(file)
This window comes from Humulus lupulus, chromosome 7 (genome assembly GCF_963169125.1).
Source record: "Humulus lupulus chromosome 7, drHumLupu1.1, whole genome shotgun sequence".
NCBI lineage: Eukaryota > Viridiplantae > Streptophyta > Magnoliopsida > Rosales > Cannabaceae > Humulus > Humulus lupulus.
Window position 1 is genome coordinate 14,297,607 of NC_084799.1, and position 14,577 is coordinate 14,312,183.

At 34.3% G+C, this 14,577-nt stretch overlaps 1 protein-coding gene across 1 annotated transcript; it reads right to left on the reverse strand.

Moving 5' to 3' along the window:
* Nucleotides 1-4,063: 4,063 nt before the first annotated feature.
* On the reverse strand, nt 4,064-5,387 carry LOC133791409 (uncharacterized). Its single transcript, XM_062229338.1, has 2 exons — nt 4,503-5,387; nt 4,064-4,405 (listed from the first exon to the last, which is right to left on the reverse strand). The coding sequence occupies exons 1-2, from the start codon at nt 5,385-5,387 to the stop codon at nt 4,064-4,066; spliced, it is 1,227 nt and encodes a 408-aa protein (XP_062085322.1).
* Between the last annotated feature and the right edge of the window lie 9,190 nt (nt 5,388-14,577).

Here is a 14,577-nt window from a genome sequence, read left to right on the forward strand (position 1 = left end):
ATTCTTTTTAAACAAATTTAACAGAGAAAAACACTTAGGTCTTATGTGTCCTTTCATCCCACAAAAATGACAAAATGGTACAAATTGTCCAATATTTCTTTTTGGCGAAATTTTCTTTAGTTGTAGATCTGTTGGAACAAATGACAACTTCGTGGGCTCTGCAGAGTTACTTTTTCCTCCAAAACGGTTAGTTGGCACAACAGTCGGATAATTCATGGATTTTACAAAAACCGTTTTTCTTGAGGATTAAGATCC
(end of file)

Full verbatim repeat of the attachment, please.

This window comes from Humulus lupulus, chromosome 7 (genome assembly GCF_963169125.1).
Source record: "Humulus lupulus chromosome 7, drHumLupu1.1, whole genome shotgun sequence".
NCBI lineage: Eukaryota > Viridiplantae > Streptophyta > Magnoliopsida > Rosales > Cannabaceae > Humulus > Humulus lupulus.
Window position 1 is genome coordinate 14,297,607 of NC_084799.1, and position 14,577 is coordinate 14,312,183.

At 34.3% G+C, this 14,577-nt stretch overlaps 1 protein-coding gene across 1 annotated transcript; it reads right to left on the reverse strand.

Moving 5' to 3' along the window:
* Nucleotides 1-4,063: 4,063 nt before the first annotated feature.
* On the reverse strand, nt 4,064-5,387 carry LOC133791409 (uncharacterized). Its single transcript, XM_062229338.1, has 2 exons — nt 4,503-5,387; nt 4,064-4,405 (listed from the first exon to the last, which is right to left on the reverse strand). The coding sequence occupies exons 1-2, from the start codon at nt 5,385-5,387 to the stop codon at nt 4,064-4,066; spliced, it is 1,227 nt and encodes a 408-aa protein (XP_062085322.1).
* Between the last annotated feature and the right edge of the window lie 9,190 nt (nt 5,388-14,577).

Here is a 14,577-nt window from a genome sequence, read left to right on the forward strand (position 1 = left end):
ATTCTTTTTAAACAAATTTAACAGAGAAAAACACTTAGGTCTTATGTGTCCTTTCATCCCACAAAAATGACAAAATGGTACAAATTGTCCAATATTTCTTTTTGGCGAAATTTTCTTTAGTTGTAGATCTGTTGGAACAAATGACAACTTCGTGGGCTCTGCAGAGTTACTTTTTCCTCCAAAACGGTTAGTTGGCACAACAGTCGGATAATTCATGGATTTTACAAAAACCGTTTTTCTTGAGGATTAAGATCC